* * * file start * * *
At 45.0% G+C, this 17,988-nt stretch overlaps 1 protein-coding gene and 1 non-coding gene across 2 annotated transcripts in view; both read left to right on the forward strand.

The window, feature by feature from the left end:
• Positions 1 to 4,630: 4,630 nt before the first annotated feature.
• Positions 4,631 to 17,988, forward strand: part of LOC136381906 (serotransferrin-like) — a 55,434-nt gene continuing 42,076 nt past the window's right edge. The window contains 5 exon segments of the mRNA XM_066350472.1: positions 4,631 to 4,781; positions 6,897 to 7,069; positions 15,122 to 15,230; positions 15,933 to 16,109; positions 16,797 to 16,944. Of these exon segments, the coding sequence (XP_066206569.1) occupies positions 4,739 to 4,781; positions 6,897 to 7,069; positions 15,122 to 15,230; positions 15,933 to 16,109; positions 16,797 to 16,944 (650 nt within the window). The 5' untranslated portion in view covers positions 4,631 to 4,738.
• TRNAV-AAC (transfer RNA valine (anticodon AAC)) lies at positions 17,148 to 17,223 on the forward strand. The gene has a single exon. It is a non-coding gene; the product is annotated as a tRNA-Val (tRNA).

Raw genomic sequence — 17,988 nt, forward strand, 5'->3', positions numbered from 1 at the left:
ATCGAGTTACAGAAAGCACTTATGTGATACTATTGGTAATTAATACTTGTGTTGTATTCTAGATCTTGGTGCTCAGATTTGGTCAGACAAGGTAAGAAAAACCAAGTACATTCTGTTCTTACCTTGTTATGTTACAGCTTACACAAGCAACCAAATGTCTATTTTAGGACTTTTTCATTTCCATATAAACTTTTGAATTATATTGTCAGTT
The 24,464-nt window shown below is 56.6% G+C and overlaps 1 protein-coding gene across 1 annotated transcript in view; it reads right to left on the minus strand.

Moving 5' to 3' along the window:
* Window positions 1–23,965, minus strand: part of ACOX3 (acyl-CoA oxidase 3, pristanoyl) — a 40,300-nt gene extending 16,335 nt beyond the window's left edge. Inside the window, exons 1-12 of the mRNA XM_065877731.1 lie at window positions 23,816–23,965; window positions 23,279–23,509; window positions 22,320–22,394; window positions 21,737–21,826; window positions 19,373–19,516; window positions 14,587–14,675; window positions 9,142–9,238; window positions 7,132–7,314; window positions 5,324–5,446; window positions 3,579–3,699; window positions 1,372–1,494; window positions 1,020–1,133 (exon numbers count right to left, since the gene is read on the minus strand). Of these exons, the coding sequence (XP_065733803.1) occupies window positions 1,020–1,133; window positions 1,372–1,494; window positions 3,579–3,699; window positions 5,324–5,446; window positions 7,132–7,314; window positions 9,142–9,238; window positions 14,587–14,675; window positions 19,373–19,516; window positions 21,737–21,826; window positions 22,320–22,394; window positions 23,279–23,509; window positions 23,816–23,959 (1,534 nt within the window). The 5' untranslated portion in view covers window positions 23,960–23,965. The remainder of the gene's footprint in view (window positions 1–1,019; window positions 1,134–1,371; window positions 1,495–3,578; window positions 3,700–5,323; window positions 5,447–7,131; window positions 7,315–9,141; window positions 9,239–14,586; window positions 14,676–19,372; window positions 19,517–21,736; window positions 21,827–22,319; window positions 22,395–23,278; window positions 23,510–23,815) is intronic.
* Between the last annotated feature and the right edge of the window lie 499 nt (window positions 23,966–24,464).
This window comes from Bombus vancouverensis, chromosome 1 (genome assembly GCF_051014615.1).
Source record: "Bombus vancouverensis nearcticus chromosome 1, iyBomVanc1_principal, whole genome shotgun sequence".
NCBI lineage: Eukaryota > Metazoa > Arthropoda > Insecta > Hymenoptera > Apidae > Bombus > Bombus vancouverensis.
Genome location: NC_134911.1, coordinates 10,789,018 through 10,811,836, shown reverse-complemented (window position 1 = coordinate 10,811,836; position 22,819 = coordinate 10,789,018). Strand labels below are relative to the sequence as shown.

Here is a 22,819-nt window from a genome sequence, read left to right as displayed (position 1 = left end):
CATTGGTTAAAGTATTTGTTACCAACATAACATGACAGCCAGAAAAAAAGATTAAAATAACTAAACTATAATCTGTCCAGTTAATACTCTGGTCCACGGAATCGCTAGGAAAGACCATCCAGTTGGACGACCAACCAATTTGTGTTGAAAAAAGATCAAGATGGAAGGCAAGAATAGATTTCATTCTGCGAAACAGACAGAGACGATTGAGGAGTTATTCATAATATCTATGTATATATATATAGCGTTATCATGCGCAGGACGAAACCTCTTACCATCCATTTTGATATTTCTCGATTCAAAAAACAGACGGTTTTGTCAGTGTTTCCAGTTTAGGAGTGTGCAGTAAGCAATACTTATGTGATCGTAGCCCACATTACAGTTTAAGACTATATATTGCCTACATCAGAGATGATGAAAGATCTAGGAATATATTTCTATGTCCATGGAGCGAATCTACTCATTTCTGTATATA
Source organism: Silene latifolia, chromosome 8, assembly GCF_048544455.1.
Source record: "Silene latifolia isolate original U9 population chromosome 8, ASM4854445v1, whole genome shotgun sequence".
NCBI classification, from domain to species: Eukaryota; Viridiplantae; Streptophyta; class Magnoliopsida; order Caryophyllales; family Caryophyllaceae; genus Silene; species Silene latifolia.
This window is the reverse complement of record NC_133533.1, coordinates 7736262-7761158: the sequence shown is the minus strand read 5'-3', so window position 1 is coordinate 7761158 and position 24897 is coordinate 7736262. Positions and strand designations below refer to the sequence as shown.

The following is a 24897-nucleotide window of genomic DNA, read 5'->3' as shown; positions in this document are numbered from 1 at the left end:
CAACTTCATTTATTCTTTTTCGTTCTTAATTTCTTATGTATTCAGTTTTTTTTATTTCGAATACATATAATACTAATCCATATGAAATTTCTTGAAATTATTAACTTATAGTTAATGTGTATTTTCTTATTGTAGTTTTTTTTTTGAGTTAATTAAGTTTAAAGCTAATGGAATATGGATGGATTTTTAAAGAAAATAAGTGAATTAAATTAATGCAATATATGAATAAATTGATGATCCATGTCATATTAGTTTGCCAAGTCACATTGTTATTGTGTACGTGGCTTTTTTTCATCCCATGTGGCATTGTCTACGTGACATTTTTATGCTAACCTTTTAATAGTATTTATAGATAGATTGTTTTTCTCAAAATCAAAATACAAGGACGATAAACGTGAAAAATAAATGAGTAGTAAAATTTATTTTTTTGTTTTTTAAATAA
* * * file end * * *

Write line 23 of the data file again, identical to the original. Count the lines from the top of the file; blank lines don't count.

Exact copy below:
CAACTTCATTTATTCTTTTTCGTTCTTAATTTCTTATGTATTCAGTTTTTTTTATTTCGAATACATATAATACTAATCCATATGAAATTTCTTGAAATTATTAACTTATAGTTAATGTGTATTTTCTTATTGTAGTTTTTTTTTTGAGTTAATTAAGTTTAAAGCTAATGGAATATGGATGGATTTTTAAAGAAAATAAGTGAATTAAATTAATGCAATATATGAATAAATTGATGATCCATGTCATATTAGTTTGCCAAGTCACATTGTTATTGTGTACGTGGCTTTTTTTCATCCCATGTGGCATTGTCTACGTGACATTTTTATGCTAACCTTTTAATAGTATTTATAGATAGATTGTTTTTCTCAAAATCAAAATACAAGGACGATAAACGTGAAAAATAAATGAGTAGTAAAATTTATTTTTTTGTTTTTTAAATAA